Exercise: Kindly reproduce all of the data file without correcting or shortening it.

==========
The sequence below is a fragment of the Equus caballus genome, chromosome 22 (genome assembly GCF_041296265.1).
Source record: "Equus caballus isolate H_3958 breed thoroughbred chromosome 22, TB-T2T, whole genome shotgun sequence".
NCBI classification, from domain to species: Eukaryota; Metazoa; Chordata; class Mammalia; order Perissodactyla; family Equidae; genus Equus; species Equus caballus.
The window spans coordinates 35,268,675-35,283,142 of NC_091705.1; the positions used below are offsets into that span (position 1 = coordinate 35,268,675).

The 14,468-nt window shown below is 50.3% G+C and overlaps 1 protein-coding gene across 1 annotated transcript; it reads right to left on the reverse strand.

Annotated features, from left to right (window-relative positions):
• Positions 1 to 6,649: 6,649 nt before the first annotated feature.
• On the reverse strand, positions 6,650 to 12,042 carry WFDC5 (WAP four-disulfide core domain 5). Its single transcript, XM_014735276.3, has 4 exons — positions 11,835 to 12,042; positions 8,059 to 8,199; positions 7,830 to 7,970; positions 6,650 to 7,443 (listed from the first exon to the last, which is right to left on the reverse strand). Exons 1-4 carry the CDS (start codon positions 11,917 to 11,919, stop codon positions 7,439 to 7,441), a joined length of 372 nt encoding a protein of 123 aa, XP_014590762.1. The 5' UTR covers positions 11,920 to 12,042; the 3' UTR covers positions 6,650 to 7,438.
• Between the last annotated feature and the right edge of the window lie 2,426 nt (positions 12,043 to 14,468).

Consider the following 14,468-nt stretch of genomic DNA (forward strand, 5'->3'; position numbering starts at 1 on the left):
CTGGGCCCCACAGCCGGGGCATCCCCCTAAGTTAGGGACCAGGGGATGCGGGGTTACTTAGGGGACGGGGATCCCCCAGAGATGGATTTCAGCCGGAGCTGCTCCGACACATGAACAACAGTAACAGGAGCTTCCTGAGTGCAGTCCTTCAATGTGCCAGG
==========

The sequence below is a fragment of the Equus caballus genome, chromosome 22 (genome assembly GCF_041296265.1).
Source record: "Equus caballus isolate H_3958 breed thoroughbred chromosome 22, TB-T2T, whole genome shotgun sequence".
NCBI classification, from domain to species: Eukaryota; Metazoa; Chordata; class Mammalia; order Perissodactyla; family Equidae; genus Equus; species Equus caballus.
The window spans coordinates 35,268,675-35,283,142 of NC_091705.1; the positions used below are offsets into that span (position 1 = coordinate 35,268,675).

The 14,468-nt window shown below is 50.3% G+C and overlaps 1 protein-coding gene across 1 annotated transcript; it reads right to left on the reverse strand.

Annotated features, from left to right (window-relative positions):
• Positions 1 to 6,649: 6,649 nt before the first annotated feature.
• On the reverse strand, positions 6,650 to 12,042 carry WFDC5 (WAP four-disulfide core domain 5). Its single transcript, XM_014735276.3, has 4 exons — positions 11,835 to 12,042; positions 8,059 to 8,199; positions 7,830 to 7,970; positions 6,650 to 7,443 (listed from the first exon to the last, which is right to left on the reverse strand). Exons 1-4 carry the CDS (start codon positions 11,917 to 11,919, stop codon positions 7,439 to 7,441), a joined length of 372 nt encoding a protein of 123 aa, XP_014590762.1. The 5' UTR covers positions 11,920 to 12,042; the 3' UTR covers positions 6,650 to 7,438.
• Between the last annotated feature and the right edge of the window lie 2,426 nt (positions 12,043 to 14,468).

Consider the following 14,468-nt stretch of genomic DNA (forward strand, 5'->3'; position numbering starts at 1 on the left):
CTGGGCCCCACAGCCGGGGCATCCCCCTAAGTTAGGGACCAGGGGATGCGGGGTTACTTAGGGGACGGGGATCCCCCAGAGATGGATTTCAGCCGGAGCTGCTCCGACACATGAACAACAGTAACAGGAGCTTCCTGAGTGCAGTCCTTCAATGTGCCAGG